So it started a few weeks ago with that pair of Tory Burch heels that you had to have. They were only $400 so you threw them on the credit card. Your husband even complimented you on the shoes.
The following week you had a fundraising dinner to attend so you bought yourself a new dress, to go with the shoes. Just not at Banana Republic, like you told your husband. You bought the dress at Neiman’s. For $1000.
But then the shoes and the dress made your handbag look old & beat up, so you bought yourself a Chanel bag. Yes, it was $2500, but you know that you’ll have it forever, so it’s more of an investment than a purchase. You told your husband the handbag was a gift from your mother. He would never approve of you spending $2500 on a handbag. But then again, he’s not a woman. He doesn’t get it.
And, slowly, you find yourself going to great lengths to hide your shopping from your husband.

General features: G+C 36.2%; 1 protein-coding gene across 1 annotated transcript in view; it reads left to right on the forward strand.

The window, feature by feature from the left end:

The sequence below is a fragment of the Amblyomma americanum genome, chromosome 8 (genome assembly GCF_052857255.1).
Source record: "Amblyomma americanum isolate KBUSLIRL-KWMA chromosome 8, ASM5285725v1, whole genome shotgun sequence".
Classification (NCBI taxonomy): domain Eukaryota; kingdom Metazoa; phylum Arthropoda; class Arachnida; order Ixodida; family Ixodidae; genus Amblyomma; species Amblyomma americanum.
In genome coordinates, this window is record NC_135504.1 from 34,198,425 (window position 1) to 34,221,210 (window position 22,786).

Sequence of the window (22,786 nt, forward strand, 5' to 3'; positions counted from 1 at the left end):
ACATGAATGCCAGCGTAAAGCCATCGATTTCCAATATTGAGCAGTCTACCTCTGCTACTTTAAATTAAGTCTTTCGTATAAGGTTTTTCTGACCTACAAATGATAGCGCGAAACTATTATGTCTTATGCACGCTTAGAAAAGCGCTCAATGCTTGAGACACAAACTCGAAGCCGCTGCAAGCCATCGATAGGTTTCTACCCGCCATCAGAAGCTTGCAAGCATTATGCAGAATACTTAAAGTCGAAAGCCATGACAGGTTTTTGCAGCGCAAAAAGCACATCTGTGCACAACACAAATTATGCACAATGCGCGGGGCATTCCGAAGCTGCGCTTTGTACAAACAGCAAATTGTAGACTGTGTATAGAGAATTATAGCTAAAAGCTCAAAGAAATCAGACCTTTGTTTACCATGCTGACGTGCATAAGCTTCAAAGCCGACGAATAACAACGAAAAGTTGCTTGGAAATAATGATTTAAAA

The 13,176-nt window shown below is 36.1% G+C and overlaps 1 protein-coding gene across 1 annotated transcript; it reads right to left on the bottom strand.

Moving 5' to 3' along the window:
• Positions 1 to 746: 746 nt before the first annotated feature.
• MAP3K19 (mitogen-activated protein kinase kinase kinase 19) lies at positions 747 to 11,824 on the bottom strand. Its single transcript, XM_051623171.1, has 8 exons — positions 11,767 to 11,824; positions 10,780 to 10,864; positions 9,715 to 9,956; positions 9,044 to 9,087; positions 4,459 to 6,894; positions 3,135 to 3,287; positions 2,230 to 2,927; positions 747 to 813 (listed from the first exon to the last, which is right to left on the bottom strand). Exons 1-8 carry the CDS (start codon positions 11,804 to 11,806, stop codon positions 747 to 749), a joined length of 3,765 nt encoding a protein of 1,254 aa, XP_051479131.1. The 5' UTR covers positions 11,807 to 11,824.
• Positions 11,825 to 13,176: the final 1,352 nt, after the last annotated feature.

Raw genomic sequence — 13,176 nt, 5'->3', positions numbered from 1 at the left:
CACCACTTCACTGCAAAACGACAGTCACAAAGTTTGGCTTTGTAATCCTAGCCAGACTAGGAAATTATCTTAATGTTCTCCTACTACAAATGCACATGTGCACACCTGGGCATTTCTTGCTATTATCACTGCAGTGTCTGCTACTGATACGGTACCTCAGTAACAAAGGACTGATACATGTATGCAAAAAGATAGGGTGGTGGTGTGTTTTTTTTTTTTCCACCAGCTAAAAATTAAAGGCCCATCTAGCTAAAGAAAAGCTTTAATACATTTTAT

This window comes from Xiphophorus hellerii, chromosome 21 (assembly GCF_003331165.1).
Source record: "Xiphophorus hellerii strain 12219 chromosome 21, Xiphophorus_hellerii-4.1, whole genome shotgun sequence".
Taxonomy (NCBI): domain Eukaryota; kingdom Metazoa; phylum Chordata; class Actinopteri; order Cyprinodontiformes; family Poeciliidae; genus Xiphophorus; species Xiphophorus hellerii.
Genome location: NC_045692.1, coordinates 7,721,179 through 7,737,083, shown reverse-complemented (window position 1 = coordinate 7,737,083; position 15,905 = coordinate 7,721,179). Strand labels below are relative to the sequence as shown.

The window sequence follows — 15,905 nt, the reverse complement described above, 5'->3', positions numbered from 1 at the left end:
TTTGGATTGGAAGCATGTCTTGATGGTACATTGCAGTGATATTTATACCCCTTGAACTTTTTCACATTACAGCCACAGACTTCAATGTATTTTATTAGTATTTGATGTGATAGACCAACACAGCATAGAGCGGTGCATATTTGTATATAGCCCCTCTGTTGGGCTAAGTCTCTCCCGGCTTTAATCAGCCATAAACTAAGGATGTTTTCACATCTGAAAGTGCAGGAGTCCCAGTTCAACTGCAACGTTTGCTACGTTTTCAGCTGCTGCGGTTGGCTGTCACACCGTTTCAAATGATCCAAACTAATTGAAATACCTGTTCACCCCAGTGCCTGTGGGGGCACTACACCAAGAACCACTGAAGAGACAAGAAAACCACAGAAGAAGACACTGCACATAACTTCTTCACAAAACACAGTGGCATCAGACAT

Some of the things you’ve done:
- Opened a credit card in your name only.
- Taken the change from the groceries and hid the cash in your drawer so that you could save money to pay off your shopping bill.
- Ripped tags off new items and told your husband that they were older items.
- Hid purchases in the trunk of your car until you could safely sneak them into the house when your husband wasn’t home.
- Lied and told him that new items were gifts.
- If questioned, told him that you’re using a discount website. You’d never pay full retail.
This kind of slide into ‘financial infidelity’ may start out innocently enough, but can quickly amount to significant debt and strain on your marriage. Do you really think a Chanel bag is worth losing trust in your marriage?
Lauren Napolitano, Psy.D.